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IQ tests may not be an effective means of identifying ESL students with learning disabilities due to inherent cultural biases of the tests.
Joe Sun (pseudonym) immigrated from Hong Kong with his family when he was 11 years old. He struggled with school and failed nearly all of his classes. He had difficulty learning both English and the material presented in his academic classes. He received some English as a Second Language (ESL) help, but after 3 years of continued failure he was referred for assessment. It was found that Joe could not define words such as thief or brave, words that should be easy for most English-speaking students his age. When asked, he was unable to read easy words such as rug, with, stove, ground, and airplane. He read even as eve, finger as fighter, size as sat, felt as fit, and lame as lem. He was asked to read pseudowords, but he did so with great difficulty: ift was ept, Nan was ang, Chad was chand, and ap was aip. When asked, he spelled correct as coright, him as her, and must as mucs. He had great difficulty repeating two-syllable nonwords and could not delete initial and final phonemes. However, he did have outstanding visual-spatial skills.
The teachers in Joe's school were faced with a difficult and perplexing question, "Was Joe failing to learn because he was learning English as a second language (ESL), or was he learning disabled?" It is often difficult to determine which individuals are learning disabled when they are native speakers of a language. However, the task is considerably more complex when they are second language (L2) learners.
There are students at all levels, kindergarten to university, who have difficulty learning. Indeed, the number of school-age students identified as learning disabled in the U.S. rose from 797,000 in 1976-1977 to 2,317,000 in 1993-1994 (Kavale & Forness, 1998). Many individuals find learning difficult or impossible for reasons that are not always clear to teachers. In many cases they may have some type of learning disability. That is, they may have significant difficulty in acquiring reading, spelling, writing, or mathematical skills. The U.S. National Joint Committee on Learning Disabilities (2000) published an expanded definition of learning disabilities first developed in 1994:
Learning disabilities ... [refer] to a heterogeneous group of disorders manifested by significant difficulties in the acquisition and use of listening, speaking, reading, writing, reasoning, or mathematical abilities. These disorders are intrinsic to the individual, presumed to be due to central nervous system dysfunction, and may occur across the life span. Problems in self-regulatory behaviors, social perception, and social interaction may exist ... but do not by themselves constitute a learning disability. Although learning disabilities may occur ... with other handicapping conditions (for example, sensory impairment, mental retardation, serious emotional disturbance), or with extrinsic influences (such as cultural differences, inappropriate or insufficient instruction), they are not the result of [them]. (National Joint Committee on Learning Disabilities, 2000)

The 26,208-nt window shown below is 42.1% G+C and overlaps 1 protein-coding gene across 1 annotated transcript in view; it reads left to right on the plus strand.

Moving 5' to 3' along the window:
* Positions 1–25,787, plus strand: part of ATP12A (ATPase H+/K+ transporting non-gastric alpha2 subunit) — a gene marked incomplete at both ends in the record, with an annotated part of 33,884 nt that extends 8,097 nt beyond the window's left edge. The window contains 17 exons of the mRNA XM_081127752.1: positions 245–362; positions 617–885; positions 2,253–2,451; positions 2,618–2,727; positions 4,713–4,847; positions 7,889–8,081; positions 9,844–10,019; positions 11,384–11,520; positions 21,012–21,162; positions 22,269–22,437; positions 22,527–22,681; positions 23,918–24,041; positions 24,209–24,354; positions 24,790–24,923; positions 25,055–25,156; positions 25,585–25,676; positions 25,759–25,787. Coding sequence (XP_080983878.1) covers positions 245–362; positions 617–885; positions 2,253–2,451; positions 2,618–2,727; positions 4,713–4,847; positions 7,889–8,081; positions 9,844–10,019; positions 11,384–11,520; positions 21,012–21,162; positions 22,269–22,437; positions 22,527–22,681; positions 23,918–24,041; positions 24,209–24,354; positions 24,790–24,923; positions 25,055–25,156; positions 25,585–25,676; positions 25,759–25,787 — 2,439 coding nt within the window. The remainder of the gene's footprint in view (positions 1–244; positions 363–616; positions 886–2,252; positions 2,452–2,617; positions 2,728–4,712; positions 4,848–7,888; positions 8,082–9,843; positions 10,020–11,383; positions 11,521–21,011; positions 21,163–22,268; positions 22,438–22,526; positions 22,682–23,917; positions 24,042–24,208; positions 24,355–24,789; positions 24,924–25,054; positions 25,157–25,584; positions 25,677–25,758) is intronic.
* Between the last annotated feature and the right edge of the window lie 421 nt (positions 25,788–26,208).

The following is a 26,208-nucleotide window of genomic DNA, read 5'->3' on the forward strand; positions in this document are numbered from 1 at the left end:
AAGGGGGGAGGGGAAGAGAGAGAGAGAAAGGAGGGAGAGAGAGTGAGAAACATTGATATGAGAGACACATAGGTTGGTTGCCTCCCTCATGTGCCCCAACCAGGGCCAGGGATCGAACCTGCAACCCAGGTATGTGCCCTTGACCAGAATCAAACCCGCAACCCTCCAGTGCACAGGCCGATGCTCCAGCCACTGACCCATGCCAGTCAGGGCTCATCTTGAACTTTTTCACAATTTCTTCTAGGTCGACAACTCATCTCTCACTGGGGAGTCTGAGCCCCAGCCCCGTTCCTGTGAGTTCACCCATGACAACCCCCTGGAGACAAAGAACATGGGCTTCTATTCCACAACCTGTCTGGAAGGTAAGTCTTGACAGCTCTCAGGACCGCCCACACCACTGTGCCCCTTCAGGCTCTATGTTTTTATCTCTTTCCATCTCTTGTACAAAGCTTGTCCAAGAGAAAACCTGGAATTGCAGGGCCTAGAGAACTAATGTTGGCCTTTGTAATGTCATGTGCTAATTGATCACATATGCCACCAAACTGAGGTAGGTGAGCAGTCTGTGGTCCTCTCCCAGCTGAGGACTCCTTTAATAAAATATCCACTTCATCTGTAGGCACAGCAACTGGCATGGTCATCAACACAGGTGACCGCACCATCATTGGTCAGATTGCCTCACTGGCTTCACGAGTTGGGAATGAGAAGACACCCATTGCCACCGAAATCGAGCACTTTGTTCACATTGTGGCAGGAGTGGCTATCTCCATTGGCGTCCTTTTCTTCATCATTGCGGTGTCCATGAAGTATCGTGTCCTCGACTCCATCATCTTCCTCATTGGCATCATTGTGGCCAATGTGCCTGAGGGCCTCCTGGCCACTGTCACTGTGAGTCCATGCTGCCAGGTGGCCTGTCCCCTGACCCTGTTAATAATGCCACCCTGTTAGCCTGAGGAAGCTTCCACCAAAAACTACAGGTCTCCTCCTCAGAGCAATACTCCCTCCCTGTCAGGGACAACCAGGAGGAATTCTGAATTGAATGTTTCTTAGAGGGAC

Learning disabilities are not always outwardly visible; they must often be inferred. To determine whether an individual has a learning disability, school personnel are usually required by policy to administer an intelligence test (e.g., see Kavale & Forness, 1998). A student may be diagnosed as having a reading disability if there is a large and significant discrepancy between an IQ test score and reading achievement. The United States Department of Education (1977) established rules and regulations for detecting learning disabilities.
A specific learning disability may be found if (1) the child does not achieve commensurate with his or her age and ability when provided with appropriate educational experiences, and (2) the child has a severe discrepancy between achievement and intellectual ability in one or more areas relating to communication skills and mathematical abilities. (p. 65083)
There are a number of different discrepancy-based models of disability involving IQ scores in use, and it has been argued for some time that they should be replaced by approaches based on grounded theories of learning (Willson, 1987). However, this discrepancy definition of learning disability continues to shape policy in many jurisdictions, including the United States (cf., Kavale & Forness, 1998), the United Kingdom (cf., United Kingdom Department for Education and Employment, 2000), and Canada (cf., British Columbia Ministry of Education, 1999). We have concerns about the use of intelligence tests to determine who is reading disabled and who is not. We are particularly concerned when the students speak a first (L1) or primary language other than English, are from backgrounds that are culturally different from the mainstream, or are from low socioeconomic backgrounds. We are convinced that these students are penalized because of the use of IQ tests. Indeed, we are certain that some students who should be identified as learning disabled are not, and some who are identified should not be. We believe that the use of IQ testing and the discrepancy concept is invalid and harmful, and is particularly destructive for those students who differ linguistically and culturally from the "norm." We agree with Strickland (1995) that students with a record of school failure, classified with labels ranging from "learning disabled" to "educably mentally retarded," are …